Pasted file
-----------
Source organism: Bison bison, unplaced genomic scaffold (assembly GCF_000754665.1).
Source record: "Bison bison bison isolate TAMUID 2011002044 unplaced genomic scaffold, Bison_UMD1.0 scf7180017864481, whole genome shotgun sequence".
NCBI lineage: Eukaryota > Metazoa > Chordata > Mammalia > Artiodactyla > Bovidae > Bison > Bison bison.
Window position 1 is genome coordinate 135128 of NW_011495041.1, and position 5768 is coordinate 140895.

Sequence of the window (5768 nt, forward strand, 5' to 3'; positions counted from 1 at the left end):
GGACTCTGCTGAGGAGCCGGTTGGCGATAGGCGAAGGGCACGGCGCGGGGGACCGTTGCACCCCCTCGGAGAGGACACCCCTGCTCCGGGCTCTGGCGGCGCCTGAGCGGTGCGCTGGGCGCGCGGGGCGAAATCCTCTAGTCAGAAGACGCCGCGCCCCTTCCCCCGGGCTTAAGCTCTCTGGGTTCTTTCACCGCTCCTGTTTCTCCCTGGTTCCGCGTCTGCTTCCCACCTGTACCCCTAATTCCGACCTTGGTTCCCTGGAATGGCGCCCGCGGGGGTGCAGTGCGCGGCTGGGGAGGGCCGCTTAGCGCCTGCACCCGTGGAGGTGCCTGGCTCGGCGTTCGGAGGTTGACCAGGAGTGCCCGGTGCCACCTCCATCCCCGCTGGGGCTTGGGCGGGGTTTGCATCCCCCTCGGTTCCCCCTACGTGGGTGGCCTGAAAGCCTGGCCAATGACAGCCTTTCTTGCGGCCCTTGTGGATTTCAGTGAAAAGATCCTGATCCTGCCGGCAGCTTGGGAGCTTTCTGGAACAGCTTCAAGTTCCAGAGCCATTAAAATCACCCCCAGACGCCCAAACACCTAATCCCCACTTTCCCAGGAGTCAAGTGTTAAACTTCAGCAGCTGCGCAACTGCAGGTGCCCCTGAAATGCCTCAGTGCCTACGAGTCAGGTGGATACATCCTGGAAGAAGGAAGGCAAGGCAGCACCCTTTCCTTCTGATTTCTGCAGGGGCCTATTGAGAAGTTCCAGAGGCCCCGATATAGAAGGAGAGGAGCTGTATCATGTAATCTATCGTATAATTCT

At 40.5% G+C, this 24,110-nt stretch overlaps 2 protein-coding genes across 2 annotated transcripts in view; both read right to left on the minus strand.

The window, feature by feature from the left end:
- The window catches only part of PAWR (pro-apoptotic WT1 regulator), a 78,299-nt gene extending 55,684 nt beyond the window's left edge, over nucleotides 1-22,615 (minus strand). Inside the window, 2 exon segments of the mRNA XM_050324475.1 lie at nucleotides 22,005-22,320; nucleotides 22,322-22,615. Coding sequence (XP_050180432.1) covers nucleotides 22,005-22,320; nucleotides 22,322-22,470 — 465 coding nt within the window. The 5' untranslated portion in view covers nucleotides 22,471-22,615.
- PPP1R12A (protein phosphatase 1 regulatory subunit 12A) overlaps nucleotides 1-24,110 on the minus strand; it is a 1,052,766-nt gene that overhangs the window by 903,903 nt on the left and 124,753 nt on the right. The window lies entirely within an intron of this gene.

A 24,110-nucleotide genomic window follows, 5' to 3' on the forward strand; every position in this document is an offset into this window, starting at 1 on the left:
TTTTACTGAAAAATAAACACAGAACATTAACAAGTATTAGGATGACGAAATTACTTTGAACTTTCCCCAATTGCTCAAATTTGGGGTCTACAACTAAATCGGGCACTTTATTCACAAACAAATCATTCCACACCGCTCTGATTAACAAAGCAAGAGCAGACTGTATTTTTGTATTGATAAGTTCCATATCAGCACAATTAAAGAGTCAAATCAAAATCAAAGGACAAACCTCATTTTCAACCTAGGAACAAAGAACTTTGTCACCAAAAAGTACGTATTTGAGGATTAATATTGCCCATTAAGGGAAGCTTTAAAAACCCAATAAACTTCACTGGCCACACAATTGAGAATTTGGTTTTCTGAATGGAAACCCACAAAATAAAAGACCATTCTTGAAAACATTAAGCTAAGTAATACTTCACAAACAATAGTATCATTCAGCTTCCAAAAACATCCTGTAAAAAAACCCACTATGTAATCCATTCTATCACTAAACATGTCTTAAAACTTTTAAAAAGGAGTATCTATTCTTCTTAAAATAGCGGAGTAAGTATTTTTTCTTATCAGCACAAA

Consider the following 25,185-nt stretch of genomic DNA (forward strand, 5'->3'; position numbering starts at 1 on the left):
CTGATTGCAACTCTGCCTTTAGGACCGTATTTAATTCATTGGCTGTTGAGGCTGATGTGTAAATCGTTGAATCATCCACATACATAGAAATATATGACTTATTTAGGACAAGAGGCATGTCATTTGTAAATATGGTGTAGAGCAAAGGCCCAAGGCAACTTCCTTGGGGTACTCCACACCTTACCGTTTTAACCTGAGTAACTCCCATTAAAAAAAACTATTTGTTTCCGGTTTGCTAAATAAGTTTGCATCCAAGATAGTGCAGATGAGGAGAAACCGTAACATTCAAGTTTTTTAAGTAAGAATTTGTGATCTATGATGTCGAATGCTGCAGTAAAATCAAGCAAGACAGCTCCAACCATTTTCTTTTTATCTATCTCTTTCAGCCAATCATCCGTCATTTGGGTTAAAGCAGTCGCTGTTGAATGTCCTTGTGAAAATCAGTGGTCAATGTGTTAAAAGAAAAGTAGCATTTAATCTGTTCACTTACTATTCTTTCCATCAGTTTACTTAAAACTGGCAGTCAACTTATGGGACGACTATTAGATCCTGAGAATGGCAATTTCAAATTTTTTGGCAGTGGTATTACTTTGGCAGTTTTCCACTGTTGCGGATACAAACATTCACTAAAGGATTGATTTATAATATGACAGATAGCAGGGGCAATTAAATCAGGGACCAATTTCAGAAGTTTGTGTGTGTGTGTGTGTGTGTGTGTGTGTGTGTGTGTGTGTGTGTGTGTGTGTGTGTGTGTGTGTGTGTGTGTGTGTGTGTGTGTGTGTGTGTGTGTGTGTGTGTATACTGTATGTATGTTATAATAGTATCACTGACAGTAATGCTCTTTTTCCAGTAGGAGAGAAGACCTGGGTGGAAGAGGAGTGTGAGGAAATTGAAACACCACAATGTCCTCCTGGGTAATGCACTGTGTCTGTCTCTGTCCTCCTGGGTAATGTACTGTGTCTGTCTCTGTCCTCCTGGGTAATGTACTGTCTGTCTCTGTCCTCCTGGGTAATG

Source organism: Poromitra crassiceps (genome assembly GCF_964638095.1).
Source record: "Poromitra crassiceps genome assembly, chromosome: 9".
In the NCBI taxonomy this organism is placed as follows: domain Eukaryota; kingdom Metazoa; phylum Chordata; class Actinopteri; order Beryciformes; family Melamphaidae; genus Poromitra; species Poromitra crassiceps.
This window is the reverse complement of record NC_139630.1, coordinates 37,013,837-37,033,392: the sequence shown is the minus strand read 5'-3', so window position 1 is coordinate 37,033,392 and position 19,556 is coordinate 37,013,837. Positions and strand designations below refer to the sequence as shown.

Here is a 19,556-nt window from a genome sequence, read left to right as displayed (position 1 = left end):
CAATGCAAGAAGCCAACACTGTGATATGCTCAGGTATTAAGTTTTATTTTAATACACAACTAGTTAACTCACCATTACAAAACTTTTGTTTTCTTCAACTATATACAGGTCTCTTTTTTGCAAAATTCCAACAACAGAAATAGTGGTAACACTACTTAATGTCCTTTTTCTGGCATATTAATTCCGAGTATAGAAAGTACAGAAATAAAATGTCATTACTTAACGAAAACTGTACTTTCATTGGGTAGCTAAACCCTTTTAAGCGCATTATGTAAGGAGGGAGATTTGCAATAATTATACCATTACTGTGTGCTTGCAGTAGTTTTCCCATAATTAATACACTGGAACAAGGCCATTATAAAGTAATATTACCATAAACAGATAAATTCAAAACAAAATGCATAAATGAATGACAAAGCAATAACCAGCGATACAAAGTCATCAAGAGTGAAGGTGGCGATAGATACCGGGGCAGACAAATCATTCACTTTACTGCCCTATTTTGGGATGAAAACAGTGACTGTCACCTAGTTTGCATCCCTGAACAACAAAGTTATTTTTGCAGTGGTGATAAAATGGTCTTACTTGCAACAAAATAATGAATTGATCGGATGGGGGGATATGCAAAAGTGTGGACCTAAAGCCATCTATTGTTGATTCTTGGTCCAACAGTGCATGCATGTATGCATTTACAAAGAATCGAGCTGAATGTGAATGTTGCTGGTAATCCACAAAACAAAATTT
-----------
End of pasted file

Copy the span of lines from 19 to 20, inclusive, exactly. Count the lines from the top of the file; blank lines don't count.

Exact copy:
Here is a 19,556-nt window from a genome sequence, read left to right as displayed (position 1 = left end):
CAATGCAAGAAGCCAACACTGTGATATGCTCAGGTATTAAGTTTTATTTTAATACACAACTAGTTAACTCACCATTACAAAACTTTTGTTTTCTTCAACTATATACAGGTCTCTTTTTTGCAAAATTCCAACAACAGAAATAGTGGTAACACTACTTAATGTCCTTTTTCTGGCATATTAATTCCGAGTATAGAAAGTACAGAAATAAAATGTCATTACTTAACGAAAACTGTACTTTCATTGGGTAGCTAAACCCTTTTAAGCGCATTATGTAAGGAGGGAGATTTGCAATAATTATACCATTACTGTGTGCTTGCAGTAGTTTTCCCATAATTAATACACTGGAACAAGGCCATTATAAAGTAATATTACCATAAACAGATAAATTCAAAACAAAATGCATAAATGAATGACAAAGCAATAACCAGCGATACAAAGTCATCAAGAGTGAAGGTGGCGATAGATACCGGGGCAGACAAATCATTCACTTTACTGCCCTATTTTGGGATGAAAACAGTGACTGTCACCTAGTTTGCATCCCTGAACAACAAAGTTATTTTTGCAGTGGTGATAAAATGGTCTTACTTGCAACAAAATAATGAATTGATCGGATGGGGGGATATGCAAAAGTGTGGACCTAAAGCCATCTATTGTTGATTCTTGGTCCAACAGTGCATGCATGTATGCATTTACAAAGAATCGAGCTGAATGTGAATGTTGCTGGTAATCCACAAAACAAAATTT